New Paper Reveals Why Minorities Are More Liable To Suffer from COVID-19
High ranking public officials have been decrying the disproportionate number of Blacks and Latinos who have fallen victim to the Coronavirus. Researcher Marshall Barnes however has released a paper that identifies the potential causes.
By: Fame Plan
Claiming knowledge stemming from his research in battling the common cold, another member of the coronavirus family, and backing it up with published reports from within the medical community, he makes the argument that social distancing, hand washing and other physical methods promoted are not enough. Without a boosted immune system, people will fall victim to COVID-19 much easier and, in addition to lacking the required in-take of vitamin C, the junk food, sugary diet and activities common in minority communities actually reduce immune systems further.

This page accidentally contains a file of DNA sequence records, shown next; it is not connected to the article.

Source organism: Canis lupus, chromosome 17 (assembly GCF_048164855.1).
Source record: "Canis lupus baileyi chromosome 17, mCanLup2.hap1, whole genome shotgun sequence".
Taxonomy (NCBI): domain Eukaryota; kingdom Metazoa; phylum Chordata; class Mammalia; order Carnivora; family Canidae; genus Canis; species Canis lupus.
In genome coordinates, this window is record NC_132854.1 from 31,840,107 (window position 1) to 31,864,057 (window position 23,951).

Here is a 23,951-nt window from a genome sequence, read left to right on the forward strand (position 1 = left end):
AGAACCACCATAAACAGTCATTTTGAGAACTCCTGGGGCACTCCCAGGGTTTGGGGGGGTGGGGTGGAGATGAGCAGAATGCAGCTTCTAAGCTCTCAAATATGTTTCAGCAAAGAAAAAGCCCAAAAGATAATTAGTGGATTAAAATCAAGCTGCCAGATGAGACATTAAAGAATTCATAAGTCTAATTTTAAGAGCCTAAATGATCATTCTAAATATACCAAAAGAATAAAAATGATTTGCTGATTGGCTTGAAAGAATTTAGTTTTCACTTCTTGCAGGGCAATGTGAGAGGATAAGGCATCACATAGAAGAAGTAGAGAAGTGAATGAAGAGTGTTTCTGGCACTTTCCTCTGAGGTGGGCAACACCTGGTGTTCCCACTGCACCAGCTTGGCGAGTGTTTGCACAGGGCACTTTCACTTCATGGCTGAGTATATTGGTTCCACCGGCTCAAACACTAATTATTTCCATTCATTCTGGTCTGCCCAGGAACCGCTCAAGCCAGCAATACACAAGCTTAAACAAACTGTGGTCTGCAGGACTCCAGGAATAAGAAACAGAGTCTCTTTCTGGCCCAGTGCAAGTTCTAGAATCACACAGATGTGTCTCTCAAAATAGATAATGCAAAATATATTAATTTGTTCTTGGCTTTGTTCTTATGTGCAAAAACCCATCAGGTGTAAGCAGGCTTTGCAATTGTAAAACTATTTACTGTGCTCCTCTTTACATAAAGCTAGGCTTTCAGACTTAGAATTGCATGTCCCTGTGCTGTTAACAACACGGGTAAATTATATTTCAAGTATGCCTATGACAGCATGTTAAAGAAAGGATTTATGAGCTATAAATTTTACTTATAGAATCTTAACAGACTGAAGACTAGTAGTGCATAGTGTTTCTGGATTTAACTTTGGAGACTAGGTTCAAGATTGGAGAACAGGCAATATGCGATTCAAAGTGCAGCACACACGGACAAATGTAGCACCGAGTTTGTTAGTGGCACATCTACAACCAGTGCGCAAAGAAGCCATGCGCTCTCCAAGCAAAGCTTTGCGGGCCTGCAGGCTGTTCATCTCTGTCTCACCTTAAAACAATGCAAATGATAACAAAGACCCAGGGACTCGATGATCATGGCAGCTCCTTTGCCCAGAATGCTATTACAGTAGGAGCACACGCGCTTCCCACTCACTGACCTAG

"Despite the alarm at high percentages of COVID-19 victims in minority communities, no one's looking at the most basic, obvious element missing when it comes to fighting colds and viruses - the immune system. There's no official focus on that and how to boost that defense in any of the major information releases promoted to the public, specifically the minority communities falling victim at such higher rates."
Marshall identifies at least 7 key activities common in minority communities detrimental to maintaining a healthy immune system. Combined with a lack of proper vitamin C levels shown to help the body fight infection and it's a recipe for exactly the situation occurring in minority communities now.
"Instead of this focus on social distancing and hand washing, some of it must be on remedies to weakened immune systems," Marshall states. "Nothing is going to provide a 100% barrier against exposure to the virus. Focus on lessening the viral effectiveness is tantamount and is only accomplished by boosting the immune system."
The Importance of Immune System Health In African American and Latino Populations Facing COVID -19,can be read in its entirety at https://www.academia.edu/